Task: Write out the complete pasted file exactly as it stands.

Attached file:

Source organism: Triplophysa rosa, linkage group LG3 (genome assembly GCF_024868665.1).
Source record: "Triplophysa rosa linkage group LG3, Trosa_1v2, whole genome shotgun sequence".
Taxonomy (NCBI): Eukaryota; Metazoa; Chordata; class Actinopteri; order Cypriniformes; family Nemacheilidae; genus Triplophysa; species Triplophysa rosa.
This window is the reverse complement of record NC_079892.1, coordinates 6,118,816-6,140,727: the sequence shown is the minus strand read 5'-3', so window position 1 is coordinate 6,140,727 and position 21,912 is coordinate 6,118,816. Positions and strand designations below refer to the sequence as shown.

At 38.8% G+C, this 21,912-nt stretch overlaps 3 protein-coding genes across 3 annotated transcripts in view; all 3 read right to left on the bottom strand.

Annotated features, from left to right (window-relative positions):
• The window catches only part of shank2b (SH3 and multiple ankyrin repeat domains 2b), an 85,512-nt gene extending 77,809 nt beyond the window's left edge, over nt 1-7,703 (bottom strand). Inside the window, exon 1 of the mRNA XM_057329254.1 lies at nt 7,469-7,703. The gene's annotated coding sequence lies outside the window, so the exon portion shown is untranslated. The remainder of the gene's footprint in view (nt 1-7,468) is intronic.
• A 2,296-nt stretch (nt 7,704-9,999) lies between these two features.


Source organism: Triplophysa rosa, linkage group LG3 (genome assembly GCF_024868665.1).
Source record: "Triplophysa rosa linkage group LG3, Trosa_1v2, whole genome shotgun sequence".
Taxonomy (NCBI): Eukaryota; Metazoa; Chordata; class Actinopteri; order Cypriniformes; family Nemacheilidae; genus Triplophysa; species Triplophysa rosa.
This window is the reverse complement of record NC_079892.1, coordinates 6,118,816-6,140,727: the sequence shown is the minus strand read 5'-3', so window position 1 is coordinate 6,140,727 and position 21,912 is coordinate 6,118,816. Positions and strand designations below refer to the sequence as shown.

At 38.8% G+C, this 21,912-nt stretch overlaps 3 protein-coding genes across 3 annotated transcripts in view; all 3 read right to left on the bottom strand.

Annotated features, from left to right (window-relative positions):
• The window catches only part of shank2b (SH3 and multiple ankyrin repeat domains 2b), an 85,512-nt gene extending 77,809 nt beyond the window's left edge, over nt 1-7,703 (bottom strand). Inside the window, exon 1 of the mRNA XM_057329254.1 lies at nt 7,469-7,703. The gene's annotated coding sequence lies outside the window, so the exon portion shown is untranslated. The remainder of the gene's footprint in view (nt 1-7,468) is intronic.
• A 2,296-nt stretch (nt 7,704-9,999) lies between these two features.